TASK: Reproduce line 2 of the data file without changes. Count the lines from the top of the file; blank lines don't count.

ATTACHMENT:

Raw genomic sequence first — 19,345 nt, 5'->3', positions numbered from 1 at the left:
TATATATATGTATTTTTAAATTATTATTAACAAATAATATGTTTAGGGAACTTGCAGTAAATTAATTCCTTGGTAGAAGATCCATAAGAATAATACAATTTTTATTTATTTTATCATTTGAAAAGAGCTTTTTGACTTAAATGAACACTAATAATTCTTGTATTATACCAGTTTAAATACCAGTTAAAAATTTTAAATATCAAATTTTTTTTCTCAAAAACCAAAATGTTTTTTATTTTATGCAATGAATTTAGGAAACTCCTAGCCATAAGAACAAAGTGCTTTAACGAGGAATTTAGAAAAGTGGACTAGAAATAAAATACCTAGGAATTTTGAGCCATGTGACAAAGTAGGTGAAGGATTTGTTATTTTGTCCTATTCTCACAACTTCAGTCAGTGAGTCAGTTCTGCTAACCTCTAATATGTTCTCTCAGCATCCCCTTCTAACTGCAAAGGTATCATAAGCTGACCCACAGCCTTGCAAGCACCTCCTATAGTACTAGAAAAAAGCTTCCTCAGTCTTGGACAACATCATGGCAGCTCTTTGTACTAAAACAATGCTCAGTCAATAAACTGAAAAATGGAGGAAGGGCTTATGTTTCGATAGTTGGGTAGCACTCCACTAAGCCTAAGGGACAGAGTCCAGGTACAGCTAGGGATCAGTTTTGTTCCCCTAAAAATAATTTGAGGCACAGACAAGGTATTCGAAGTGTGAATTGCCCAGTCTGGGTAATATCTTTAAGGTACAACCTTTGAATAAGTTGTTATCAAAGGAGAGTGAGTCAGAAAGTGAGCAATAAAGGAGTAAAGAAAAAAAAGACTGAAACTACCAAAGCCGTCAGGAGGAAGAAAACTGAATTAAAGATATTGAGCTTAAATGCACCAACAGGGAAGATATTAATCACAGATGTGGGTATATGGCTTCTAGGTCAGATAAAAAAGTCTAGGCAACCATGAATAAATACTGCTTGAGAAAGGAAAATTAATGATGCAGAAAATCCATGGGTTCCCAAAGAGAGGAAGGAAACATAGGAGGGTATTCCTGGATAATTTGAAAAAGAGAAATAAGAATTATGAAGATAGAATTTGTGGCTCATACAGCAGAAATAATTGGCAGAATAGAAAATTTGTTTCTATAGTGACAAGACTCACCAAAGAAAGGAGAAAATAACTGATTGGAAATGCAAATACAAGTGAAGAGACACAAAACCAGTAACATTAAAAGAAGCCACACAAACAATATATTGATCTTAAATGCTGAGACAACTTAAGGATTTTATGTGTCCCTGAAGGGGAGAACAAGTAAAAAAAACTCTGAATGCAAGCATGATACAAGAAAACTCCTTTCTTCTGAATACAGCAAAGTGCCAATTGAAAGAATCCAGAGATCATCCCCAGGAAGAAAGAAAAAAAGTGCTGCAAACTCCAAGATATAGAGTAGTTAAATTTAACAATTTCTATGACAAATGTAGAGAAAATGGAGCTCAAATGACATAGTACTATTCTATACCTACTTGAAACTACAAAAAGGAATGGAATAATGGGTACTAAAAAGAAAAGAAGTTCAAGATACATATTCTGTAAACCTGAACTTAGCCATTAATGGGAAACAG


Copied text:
TATATATATGTATTTTTAAATTATTATTAACAAATAATATGTTTAGGGAACTTGCAGTAAATTAATTCCTTGGTAGAAGATCCATAAGAATAATACAATTTTTATTTATTTTATCATTTGAAAAGAGCTTTTTGACTTAAATGAACACTAATAATTCTTGTATTATACCAGTTTAAATACCAGTTAAAAATTTTAAATATCAAATTTTTTTTCTCAAAAACCAAAATGTTTTTTATTTTATGCAATGAATTTAGGAAACTCCTAGCCATAAGAACAAAGTGCTTTAACGAGGAATTTAGAAAAGTGGACTAGAAATAAAATACCTAGGAATTTTGAGCCATGTGACAAAGTAGGTGAAGGATTTGTTATTTTGTCCTATTCTCACAACTTCAGTCAGTGAGTCAGTTCTGCTAACCTCTAATATGTTCTCTCAGCATCCCCTTCTAACTGCAAAGGTATCATAAGCTGACCCACAGCCTTGCAAGCACCTCCTATAGTACTAGAAAAAAGCTTCCTCAGTCTTGGACAACATCATGGCAGCTCTTTGTACTAAAACAATGCTCAGTCAATAAACTGAAAAATGGAGGAAGGGCTTATGTTTCGATAGTTGGGTAGCACTCCACTAAGCCTAAGGGACAGAGTCCAGGTACAGCTAGGGATCAGTTTTGTTCCCCTAAAAATAATTTGAGGCACAGACAAGGTATTCGAAGTGTGAATTGCCCAGTCTGGGTAATATCTTTAAGGTACAACCTTTGAATAAGTTGTTATCAAAGGAGAGTGAGTCAGAAAGTGAGCAATAAAGGAGTAAAGAAAAAAAAGACTGAAACTACCAAAGCCGTCAGGAGGAAGAAAACTGAATTAAAGATATTGAGCTTAAATGCACCAACAGGGAAGATATTAATCACAGATGTGGGTATATGGCTTCTAGGTCAGATAAAAAAGTCTAGGCAACCATGAATAAATACTGCTTGAGAAAGGAAAATTAATGATGCAGAAAATCCATGGGTTCCCAAAGAGAGGAAGGAAACATAGGAGGGTATTCCTGGATAATTTGAAAAAGAGAAATAAGAATTATGAAGATAGAATTTGTGGCTCATACAGCAGAAATAATTGGCAGAATAGAAAATTTGTTTCTATAGTGACAAGACTCACCAAAGAAAGGAGAAAATAACTGATTGGAAATGCAAATACAAGTGAAGAGACACAAAACCAGTAACATTAAAAGAAGCCACACAAACAATATATTGATCTTAAATGCTGAGACAACTTAAGGATTTTATGTGTCCCTGAAGGGGAGAACAAGTAAAAAAAACTCTGAATGCAAGCATGATACAAGAAAACTCCTTTCTTCTGAATACAGCAAAGTGCCAATTGAAAGAATCCAGAGATCATCCCCAGGAAGAAAGAAAAAAAGTGCTGCAAACTCCAAGATATAGAGTAGTTAAATTTAACAATTTCTATGACAAATGTAGAGAAAATGGAGCTCAAATGACATAGTACTATTCTATACCTACTTGAAACTACAAAAAGGAATGGAATAATGGGTACTAAAAAGAAAAGAAGTTCAAGATACATATTCTGTAAACCTGAACTTAGCCATTAATGGGAAACAG